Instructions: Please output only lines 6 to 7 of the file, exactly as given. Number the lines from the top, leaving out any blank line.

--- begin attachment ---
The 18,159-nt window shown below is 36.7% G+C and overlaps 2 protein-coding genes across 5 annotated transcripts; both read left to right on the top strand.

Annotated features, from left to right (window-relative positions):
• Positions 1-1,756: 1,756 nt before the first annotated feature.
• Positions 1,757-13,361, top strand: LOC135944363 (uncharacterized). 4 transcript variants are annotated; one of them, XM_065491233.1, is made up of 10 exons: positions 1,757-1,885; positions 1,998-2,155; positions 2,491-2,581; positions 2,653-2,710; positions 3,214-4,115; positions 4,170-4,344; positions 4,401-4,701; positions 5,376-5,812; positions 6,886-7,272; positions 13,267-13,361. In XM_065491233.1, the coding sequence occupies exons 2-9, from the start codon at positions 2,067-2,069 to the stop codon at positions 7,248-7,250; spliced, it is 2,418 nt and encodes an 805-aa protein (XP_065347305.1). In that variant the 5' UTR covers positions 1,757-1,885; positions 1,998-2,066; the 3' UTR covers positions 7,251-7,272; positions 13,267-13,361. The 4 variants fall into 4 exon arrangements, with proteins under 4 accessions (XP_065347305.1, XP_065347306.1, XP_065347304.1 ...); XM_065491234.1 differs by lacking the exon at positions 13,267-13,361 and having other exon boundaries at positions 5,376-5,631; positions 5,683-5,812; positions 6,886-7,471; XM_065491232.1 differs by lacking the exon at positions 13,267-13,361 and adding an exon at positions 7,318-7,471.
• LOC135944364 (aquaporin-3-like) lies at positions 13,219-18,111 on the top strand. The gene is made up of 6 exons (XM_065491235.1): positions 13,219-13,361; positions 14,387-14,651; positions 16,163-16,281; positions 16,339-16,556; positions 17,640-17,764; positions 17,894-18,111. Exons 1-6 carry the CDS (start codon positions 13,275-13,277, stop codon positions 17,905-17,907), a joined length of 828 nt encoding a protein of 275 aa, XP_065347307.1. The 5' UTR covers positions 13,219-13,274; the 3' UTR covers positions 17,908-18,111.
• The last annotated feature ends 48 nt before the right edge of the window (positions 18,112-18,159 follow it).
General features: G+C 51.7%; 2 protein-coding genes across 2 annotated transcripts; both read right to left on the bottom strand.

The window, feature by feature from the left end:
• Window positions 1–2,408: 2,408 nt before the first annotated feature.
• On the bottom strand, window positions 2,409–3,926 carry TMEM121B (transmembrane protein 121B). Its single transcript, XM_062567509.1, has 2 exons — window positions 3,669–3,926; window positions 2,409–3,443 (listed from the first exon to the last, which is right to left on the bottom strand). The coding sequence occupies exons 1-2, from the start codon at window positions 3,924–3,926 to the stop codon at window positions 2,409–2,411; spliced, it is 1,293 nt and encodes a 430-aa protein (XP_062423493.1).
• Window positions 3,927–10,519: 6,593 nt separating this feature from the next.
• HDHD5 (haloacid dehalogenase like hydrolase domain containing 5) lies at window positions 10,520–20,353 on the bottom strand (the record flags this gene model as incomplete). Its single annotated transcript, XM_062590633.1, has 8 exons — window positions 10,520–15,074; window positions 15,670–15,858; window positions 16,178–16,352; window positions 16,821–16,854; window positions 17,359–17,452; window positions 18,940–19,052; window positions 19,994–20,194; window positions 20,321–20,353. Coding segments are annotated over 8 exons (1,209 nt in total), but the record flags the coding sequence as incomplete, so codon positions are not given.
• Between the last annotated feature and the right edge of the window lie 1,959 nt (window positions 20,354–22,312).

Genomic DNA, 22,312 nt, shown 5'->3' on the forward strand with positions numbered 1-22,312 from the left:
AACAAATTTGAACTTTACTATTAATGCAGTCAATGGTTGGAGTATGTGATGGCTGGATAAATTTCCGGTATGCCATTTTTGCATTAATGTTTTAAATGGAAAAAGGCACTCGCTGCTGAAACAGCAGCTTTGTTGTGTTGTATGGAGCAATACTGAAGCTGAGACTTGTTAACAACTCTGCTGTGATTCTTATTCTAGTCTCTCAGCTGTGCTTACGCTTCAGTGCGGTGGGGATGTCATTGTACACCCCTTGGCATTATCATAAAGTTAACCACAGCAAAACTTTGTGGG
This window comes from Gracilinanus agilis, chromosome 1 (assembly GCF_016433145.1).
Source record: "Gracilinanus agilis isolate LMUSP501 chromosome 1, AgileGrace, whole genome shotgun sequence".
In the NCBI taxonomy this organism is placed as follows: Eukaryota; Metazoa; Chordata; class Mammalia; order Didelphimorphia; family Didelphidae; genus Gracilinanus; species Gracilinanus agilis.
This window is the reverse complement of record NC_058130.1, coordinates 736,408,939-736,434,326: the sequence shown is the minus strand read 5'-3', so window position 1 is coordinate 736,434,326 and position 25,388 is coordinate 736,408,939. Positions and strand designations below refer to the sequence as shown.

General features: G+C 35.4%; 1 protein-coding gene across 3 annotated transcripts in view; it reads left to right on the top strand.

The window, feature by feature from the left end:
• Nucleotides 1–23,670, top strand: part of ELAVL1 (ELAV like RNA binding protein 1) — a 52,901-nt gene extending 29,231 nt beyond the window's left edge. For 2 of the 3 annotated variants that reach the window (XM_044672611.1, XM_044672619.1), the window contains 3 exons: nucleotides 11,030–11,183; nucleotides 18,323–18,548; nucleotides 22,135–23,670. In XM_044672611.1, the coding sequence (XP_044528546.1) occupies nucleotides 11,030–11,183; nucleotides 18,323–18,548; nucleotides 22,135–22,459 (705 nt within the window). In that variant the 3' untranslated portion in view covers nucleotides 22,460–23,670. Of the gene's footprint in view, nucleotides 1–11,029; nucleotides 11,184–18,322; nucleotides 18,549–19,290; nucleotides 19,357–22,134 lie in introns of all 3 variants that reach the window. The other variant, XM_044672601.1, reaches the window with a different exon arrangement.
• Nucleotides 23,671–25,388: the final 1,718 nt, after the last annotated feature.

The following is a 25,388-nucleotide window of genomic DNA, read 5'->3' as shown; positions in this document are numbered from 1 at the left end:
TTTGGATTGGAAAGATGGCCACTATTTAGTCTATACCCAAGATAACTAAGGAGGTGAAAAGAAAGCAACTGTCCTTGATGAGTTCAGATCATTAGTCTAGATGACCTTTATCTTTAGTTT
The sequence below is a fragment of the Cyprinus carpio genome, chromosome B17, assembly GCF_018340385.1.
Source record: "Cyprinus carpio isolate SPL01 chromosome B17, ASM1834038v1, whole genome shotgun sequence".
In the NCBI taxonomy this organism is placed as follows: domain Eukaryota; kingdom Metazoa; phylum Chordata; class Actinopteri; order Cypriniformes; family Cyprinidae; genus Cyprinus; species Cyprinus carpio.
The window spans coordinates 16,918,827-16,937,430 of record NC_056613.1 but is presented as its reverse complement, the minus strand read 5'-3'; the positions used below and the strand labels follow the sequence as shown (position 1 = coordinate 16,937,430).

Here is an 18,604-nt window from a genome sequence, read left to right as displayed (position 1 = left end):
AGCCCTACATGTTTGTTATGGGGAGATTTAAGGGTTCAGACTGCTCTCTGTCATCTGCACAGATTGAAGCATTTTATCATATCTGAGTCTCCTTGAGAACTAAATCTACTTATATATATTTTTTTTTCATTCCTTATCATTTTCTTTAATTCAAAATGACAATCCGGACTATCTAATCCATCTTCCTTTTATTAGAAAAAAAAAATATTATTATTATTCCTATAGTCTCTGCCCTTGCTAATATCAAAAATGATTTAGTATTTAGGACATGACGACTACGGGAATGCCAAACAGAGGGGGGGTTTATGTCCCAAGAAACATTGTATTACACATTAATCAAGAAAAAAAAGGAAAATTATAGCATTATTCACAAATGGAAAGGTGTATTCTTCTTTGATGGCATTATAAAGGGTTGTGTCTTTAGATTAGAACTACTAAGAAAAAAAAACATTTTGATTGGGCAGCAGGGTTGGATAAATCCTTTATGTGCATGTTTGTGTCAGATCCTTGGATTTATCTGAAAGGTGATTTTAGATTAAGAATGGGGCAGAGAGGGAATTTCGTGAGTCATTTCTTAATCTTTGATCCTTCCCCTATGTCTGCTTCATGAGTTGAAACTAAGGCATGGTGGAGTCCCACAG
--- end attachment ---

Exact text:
• The last annotated feature ends 48 nt before the right edge of the window (positions 18,112-18,159 follow it).
General features: G+C 51.7%; 2 protein-coding genes across 2 annotated transcripts; both read right to left on the bottom strand.